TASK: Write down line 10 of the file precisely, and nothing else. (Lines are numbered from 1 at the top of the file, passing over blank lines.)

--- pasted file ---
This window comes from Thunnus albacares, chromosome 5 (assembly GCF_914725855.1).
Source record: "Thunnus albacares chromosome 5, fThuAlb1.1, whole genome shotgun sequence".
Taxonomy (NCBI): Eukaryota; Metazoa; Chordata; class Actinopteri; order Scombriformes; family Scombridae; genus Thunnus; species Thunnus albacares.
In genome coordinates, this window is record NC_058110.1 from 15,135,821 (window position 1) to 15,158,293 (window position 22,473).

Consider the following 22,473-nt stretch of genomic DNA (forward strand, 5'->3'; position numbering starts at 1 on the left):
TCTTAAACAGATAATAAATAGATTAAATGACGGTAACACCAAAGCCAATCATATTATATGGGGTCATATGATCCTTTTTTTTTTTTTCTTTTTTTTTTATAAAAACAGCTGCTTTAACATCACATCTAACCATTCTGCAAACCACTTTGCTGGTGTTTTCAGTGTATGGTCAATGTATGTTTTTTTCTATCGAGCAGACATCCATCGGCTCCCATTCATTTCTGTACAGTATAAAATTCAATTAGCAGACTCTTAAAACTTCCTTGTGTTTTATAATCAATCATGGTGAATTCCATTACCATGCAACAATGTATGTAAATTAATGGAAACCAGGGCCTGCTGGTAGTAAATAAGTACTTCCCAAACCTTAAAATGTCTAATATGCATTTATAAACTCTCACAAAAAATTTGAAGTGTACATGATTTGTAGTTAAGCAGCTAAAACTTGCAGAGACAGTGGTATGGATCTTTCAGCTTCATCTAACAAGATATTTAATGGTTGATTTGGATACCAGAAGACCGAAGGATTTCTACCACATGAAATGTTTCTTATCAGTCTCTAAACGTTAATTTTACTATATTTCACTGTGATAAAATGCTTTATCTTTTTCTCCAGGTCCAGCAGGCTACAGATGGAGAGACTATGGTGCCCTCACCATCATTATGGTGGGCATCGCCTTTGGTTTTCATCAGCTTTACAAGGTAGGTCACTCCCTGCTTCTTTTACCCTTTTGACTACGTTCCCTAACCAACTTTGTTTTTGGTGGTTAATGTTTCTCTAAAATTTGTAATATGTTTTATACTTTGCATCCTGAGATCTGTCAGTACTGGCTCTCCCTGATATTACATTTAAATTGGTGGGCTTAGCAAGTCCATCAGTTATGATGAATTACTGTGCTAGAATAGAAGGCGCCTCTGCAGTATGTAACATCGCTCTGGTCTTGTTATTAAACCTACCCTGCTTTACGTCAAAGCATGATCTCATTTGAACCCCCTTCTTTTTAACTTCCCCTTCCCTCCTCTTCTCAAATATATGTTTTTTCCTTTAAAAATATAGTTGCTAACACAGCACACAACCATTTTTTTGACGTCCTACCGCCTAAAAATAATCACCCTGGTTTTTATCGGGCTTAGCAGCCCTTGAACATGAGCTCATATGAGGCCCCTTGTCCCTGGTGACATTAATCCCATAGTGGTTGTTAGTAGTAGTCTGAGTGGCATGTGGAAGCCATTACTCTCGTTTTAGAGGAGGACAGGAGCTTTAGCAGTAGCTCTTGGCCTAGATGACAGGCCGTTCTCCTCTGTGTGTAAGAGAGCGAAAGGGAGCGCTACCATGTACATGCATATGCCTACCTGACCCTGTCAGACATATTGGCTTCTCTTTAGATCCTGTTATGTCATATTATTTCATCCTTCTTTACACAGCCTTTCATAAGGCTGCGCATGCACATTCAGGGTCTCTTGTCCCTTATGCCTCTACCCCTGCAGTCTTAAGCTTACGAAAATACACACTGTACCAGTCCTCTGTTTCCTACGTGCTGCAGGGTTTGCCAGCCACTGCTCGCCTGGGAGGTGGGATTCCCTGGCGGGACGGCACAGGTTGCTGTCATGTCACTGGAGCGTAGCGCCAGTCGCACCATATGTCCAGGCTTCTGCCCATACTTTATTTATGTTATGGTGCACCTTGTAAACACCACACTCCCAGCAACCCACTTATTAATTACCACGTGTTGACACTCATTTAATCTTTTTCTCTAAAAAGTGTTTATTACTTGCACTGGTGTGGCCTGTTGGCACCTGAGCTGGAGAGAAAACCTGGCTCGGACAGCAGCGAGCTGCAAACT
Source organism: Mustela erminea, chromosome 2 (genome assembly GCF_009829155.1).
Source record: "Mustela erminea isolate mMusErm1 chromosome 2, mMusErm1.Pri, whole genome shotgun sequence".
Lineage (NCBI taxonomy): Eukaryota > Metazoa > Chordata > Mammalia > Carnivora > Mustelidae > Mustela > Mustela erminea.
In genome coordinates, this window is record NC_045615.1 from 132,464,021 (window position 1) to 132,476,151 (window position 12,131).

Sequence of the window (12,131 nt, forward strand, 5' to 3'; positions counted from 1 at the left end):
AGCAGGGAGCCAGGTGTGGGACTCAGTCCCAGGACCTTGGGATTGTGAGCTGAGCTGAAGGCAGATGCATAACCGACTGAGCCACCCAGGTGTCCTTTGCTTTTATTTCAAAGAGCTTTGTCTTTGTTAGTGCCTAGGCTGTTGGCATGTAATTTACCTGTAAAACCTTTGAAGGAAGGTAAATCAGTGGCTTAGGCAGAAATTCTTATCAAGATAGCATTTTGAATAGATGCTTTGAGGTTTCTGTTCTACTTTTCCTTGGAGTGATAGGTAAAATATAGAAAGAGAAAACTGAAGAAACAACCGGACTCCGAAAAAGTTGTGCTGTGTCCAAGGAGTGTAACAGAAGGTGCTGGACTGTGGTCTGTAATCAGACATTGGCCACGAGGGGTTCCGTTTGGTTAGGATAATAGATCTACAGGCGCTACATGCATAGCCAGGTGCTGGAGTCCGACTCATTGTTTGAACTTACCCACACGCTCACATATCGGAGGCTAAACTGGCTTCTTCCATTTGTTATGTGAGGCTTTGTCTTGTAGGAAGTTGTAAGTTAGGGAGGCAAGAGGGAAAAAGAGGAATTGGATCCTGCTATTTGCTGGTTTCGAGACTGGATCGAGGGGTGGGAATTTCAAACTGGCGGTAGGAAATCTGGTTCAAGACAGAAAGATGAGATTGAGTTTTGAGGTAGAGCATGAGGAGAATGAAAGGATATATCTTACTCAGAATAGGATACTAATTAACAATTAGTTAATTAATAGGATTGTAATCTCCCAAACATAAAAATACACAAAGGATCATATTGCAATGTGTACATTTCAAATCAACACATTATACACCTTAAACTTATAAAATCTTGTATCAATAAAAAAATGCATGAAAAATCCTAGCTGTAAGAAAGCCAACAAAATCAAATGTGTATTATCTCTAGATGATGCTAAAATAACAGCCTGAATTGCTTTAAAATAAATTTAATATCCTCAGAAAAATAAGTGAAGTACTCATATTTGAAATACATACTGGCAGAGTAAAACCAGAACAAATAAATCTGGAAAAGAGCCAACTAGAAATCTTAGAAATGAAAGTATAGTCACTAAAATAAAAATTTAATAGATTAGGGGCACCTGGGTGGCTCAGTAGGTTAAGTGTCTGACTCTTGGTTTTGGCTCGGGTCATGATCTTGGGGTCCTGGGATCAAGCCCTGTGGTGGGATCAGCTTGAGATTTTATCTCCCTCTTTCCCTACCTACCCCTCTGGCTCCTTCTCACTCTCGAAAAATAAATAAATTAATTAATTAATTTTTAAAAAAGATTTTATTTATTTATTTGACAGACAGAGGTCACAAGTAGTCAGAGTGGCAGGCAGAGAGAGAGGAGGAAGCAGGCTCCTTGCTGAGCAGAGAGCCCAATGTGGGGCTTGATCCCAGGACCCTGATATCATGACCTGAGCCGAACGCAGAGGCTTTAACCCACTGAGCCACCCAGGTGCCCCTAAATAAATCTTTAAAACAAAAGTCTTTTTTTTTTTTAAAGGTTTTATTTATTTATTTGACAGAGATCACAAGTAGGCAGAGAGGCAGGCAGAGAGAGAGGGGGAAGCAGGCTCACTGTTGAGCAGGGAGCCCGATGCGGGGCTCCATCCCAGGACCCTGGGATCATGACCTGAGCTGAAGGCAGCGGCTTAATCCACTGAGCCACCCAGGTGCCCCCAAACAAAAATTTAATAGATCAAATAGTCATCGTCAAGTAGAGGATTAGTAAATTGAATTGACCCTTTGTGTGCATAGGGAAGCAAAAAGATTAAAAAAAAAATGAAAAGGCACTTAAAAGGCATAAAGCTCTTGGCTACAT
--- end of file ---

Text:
In genome coordinates, this window is record NC_045615.1 from 132,464,021 (window position 1) to 132,476,151 (window position 12,131).